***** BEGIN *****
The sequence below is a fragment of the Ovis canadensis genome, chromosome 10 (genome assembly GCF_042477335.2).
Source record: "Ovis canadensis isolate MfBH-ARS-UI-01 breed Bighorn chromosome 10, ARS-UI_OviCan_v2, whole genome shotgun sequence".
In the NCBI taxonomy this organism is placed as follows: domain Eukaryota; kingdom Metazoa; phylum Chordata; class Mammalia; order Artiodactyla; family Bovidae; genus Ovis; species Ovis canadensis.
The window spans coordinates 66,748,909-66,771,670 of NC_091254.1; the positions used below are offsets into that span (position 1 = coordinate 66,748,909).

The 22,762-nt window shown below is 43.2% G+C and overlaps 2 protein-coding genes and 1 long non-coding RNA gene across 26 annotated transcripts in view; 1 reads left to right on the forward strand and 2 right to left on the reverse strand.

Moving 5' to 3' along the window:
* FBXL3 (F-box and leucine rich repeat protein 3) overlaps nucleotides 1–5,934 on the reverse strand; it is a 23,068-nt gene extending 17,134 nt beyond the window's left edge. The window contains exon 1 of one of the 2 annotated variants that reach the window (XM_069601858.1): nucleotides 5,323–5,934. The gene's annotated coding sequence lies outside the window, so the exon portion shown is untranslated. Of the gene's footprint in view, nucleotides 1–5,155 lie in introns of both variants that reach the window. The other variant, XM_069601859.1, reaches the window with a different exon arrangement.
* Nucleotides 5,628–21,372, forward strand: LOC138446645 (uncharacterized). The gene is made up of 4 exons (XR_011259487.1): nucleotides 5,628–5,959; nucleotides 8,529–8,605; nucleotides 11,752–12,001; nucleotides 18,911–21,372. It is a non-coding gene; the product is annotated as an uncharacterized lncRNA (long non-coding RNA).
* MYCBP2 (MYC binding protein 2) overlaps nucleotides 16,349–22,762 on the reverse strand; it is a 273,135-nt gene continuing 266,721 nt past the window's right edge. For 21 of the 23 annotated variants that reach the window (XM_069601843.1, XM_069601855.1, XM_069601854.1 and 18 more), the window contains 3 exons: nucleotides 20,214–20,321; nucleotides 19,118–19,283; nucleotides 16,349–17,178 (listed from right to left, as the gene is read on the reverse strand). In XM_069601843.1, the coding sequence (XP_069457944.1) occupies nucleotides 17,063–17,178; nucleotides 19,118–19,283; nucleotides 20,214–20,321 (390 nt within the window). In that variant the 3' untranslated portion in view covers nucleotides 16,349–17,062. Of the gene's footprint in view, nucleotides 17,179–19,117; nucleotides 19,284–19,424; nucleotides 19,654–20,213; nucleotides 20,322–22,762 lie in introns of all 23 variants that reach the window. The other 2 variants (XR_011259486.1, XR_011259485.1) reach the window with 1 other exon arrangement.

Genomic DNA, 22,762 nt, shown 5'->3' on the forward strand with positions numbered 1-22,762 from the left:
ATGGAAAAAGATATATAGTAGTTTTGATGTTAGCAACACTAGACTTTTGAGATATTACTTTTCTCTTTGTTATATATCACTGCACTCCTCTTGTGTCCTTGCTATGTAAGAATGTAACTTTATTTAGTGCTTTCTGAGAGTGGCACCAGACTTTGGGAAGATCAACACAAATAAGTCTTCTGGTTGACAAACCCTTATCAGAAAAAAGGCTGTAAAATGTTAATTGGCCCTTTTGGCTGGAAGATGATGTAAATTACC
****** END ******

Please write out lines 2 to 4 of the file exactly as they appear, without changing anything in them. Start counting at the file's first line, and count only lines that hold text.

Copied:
Source record: "Ovis canadensis isolate MfBH-ARS-UI-01 breed Bighorn chromosome 10, ARS-UI_OviCan_v2, whole genome shotgun sequence".
In the NCBI taxonomy this organism is placed as follows: domain Eukaryota; kingdom Metazoa; phylum Chordata; class Mammalia; order Artiodactyla; family Bovidae; genus Ovis; species Ovis canadensis.
The window spans coordinates 66,748,909-66,771,670 of NC_091254.1; the positions used below are offsets into that span (position 1 = coordinate 66,748,909).